Trapped in Greece, Amnesty International: 50 thousand migrants abandoned
Trapped in Greece. That’s the title of the report by Amnesty International on fifty thousands migrants trapped in Greece. The country that is already suffering for austerity measures and a devastating economic crisis now has to face with one of the biggest humanitarian challenges of the last years, among the egoism of member states in much better conditions. The EU immigration plans until now have failed.
- Wednesday, 20 April 2016
The relocation of 66 thousands of migrant from Greece to an other EU state failed : since September 2015 to April 2016 only 616 asylum seekers have been relocated. As the EU-Turkey agreement is failing and the closure of the Balkan route that caused the effect of the block of thousands of migrants on the Greek land. The closing of the Balkans route blocked thousands of mogrants in Greece in uncertain condictions and in a state of constant fear <
A funny joke it is going around on fb: “Games without borders” (the famous television program of the nineties) is coming back but only Greece and Italy are partecipating. It makes an idea of which Europe we are living today, but no wall will stop the “march of hope”.
Europe between walls and the never ending march of hope
Since Hungary started the construction of a fence on the country’s border, walls on EU borders continue to rise day by day. As the one between Macedonian and Greece border, and obstacle that obliges migrants to take longer ways to cross the borders and to stay in no man’s land in the borders and in appalling conditions. The closing of the Macedonian-Greek border already claimed their first victims in mid-March: the bodies of a pregnant woman, her sister and a man from Afghanistan, who had attempted to irregularly enter Macedonia by crossing the cold and swelled river Suva Reka, were recovered from the river in the morning of 14 March 2016. In the same day about 2000 migrants are estimated to have walked for about 6km to find a gap in the border fence to irregularly cross into Macedonia, in what became known as the “March of Hope”. At risk to their lives , migrants crossed the Suva Reka river mainly with children on their shoulders, as reported from some media.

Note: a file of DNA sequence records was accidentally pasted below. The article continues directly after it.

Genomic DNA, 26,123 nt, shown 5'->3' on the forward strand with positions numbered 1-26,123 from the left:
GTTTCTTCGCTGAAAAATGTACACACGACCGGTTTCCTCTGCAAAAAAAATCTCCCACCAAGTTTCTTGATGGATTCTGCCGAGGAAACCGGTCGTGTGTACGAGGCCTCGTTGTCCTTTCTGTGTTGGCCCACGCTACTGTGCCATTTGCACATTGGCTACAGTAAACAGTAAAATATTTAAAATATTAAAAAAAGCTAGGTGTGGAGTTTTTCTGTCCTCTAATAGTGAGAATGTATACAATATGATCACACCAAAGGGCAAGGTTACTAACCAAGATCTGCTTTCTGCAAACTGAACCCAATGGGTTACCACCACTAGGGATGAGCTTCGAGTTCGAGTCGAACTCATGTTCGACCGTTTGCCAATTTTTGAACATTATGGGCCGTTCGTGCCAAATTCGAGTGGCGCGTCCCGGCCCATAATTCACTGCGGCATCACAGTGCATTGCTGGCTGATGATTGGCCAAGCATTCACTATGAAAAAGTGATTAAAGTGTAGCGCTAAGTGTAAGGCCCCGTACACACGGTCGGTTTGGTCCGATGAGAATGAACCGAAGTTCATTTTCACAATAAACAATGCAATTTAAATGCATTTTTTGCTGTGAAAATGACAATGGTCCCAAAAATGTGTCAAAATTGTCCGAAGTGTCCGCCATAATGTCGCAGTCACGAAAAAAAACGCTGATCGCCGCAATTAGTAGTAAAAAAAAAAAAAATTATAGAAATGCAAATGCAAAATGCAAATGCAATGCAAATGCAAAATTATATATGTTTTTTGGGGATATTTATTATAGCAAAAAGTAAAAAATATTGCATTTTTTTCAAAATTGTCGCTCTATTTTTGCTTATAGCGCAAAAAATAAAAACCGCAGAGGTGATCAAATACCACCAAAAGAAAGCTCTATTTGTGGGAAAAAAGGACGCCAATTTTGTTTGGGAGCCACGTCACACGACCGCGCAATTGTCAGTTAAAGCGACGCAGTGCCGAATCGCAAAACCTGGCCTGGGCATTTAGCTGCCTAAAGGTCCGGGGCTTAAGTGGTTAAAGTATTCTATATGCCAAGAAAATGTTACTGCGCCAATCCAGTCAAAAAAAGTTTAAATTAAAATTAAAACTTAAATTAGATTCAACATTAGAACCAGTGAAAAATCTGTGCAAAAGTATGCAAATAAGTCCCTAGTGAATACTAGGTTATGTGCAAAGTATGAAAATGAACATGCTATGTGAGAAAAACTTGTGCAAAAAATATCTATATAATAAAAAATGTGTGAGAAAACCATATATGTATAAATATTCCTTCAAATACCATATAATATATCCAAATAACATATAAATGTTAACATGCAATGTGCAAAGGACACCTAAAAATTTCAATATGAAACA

According to testimonies given by refugees and migrants to Medicins Sans and volunteers in Idomeni, around 1,500 people were brought back to a point of the fence a few kilometres east of the camp in Idomeni in military trucks and pushed back to Greece, while others held overnight, had to walk back from the border. Some migrants reported the use of violence by Macedonian police, even if they denied that.Refugees back to the Greek border report that they were provided with a chance to explain their individual circumstances and access asylum in breach of Macedonia’s international obligations.30 Around 600 people are reported to have returned back to Idomeni on their own either not being able to cross the wide river.
While, Amnesty International reminds, every country has the prerogative to control its borders, under international law it is illegal to push back at the border or reject refugees and asylum-seekers based on their nationality, without any possibility of claiming asylum or otherwise having their individual circumstances taken into account.
Migrants reception over limits in Greece
According to recent data, there are over 46 thousand of migrants trapped in Greece, but the reception centres, at least the official ones are 31, and they have a maximum capacity of reception of 33.640 thousand of places.
Basic humanitarian services, according to Amnesty International data, are still insufficient to cope with high numbers of refugees and migrants stranded in the country with volunteers, activists, ordinary citizens and NGOs trying to fill the gaps in the humanitarian support desperately needed. In December 2014 the United Nations High Commissioner for Refugees (UNHCR) already described the reception arrangements for asylum-seekers in Greece as insufficient and, when provided, considerably below the standards set out by EU and national law. The reception centres provided by the Greek authorities with the support of the EU are constantly overcrowded , with a lack of privacy, without heating provision and with insufficient sanitarian services.